Music, throughout history, has had a way of influencing the social behavior and norms found in human societies. Music is a universal language that is capable of bridging the gap between disparate people and entire social classes, cultures, and continents. Music can also be a tremendously personal thing, a song that has certain significance to one person may hold no meaning for the next. The current immeasurable dissonance in the social climate that spans the entire globe seems to push lost souls to seek comfort in music. In my humble Skullgurl opinion, that reason alone is why the world needs more bands like the four I saw on the second day of October 2019.Continue reading
Metalcore leaders Asking Alexandria has shared a new animated music video for their song ‘Vultures’! The song comes from their 2017, self titled album, out now via Sumerian Records. Direct by T.G. Hopkins, with animation from Bento Box Entertainment, the clip interprets the narrative of the lyrics perfectly. Check it out!
When you release an album as strong and visceral as “Vultures” as your début calling card which British rock band God Damn did in 2015- then you might forgive the band for heading their bets when it came to their second offering. It would have been very easy and very tempting to deliver another slab of their corrosive, howling rock’n’roll. In this age of not really being able to take real risks, giving the punters another Vultures might have been a very good idea indeed.Continue reading
It’s very rare in this game to be surprised. As in genuinely “Well, I wasn’t expecting that!”. Tribulation managed it earlier in the year, but very few do as expectation is there, or at least, a preparation for what a band is going to sound like. So, fair play to God Damn. The Midlands outfit aren’t the sort of band I usually go for, and Vultures (One Little Indian) isn’t the sort of album you’d normally associate with Ghost Cult, but the quality of their hybrid tunes stands out, which is why if even a little of what is written about it below piques your interest, dive in my friends.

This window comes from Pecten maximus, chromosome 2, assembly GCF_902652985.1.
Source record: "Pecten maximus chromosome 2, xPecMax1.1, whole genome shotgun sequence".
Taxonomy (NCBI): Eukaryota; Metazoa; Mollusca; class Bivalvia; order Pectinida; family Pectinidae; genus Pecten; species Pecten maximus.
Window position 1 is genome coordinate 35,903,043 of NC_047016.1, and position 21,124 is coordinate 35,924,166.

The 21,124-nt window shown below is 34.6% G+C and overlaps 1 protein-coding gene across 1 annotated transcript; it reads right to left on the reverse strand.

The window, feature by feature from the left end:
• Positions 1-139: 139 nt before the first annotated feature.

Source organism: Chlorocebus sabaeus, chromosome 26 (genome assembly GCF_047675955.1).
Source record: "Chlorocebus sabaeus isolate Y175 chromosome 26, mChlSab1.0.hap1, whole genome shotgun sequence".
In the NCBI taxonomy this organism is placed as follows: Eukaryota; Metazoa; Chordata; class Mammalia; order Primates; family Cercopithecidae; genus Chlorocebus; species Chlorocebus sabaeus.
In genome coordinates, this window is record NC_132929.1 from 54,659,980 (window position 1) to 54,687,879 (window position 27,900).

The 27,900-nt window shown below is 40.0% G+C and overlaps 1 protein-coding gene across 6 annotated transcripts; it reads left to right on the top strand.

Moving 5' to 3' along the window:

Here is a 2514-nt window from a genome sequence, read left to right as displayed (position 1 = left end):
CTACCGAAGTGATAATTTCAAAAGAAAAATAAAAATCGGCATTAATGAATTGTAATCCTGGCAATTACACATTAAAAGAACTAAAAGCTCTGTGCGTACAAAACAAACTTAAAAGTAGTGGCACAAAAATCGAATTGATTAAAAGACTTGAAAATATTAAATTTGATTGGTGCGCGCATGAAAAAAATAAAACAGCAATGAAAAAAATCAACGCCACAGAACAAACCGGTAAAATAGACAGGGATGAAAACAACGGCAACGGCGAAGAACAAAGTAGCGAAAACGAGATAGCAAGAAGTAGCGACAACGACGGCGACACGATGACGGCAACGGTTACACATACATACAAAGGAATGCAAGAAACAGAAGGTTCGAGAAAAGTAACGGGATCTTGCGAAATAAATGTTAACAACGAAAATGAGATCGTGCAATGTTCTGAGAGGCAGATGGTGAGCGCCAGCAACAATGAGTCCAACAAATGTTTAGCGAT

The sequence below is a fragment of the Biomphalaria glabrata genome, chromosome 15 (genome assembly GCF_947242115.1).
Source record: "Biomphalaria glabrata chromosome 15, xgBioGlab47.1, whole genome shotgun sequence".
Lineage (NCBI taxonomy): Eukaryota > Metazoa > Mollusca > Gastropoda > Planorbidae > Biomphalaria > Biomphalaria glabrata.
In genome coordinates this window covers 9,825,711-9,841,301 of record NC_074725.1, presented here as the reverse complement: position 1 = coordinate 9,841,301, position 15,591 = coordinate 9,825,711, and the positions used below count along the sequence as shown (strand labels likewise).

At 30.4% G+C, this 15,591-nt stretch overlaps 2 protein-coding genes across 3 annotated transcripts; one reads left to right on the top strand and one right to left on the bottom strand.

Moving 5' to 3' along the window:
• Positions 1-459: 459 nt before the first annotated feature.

The album kicks off with ‘When The Wind Blows’, a quirky Clutch groove that flitters into a raspy distorted vocal, before ‘Silver Spooned’ dances from a grungey intro then barrels into a lo-fi desert groove with dreamy melodies. ‘Shoeprints’ dances and swaggers, wide-legged, from sassy Monster Magnet territory, ending up in a dark, heavy powerful alleyway. ‘We Don’t Like You’ touches heavy psych, Nirvana juvenility and jangle, dark Seattle melodies and the very best of British alt rock, while the eight-minute ‘Skeletons’ has moving acoustics, world-weary vocals and expansive brooding fuzz.
Hand in hand with the alternative rock is a host of fuzzy doom, and it’s the amalgamation into stoner, alt noise, groove, rock and doom n’ roll via Sonic Youth, Nirvana, Smashing Pumpkins and a host of other versatile references that makes this an interesting proposition. Vultures doesn’t just do one thing, except for be God Damn. They’ve successfully built themselves a whole new box, over to the side of all the normal boxes, and are all the better for it.
More than a hotch-potch of references from yesteryear, throughout they deliver on the song writing front too, even if they do self-consciously shy away from “the anthem”. There is more than enough to suggest a potential cross-over to more mainstream success in their future. Despite the lo-fi chops, God Damn could equally pulling in the plaudits at a Reading/Leeds type festival. Vultures should open some pretty big doors for them.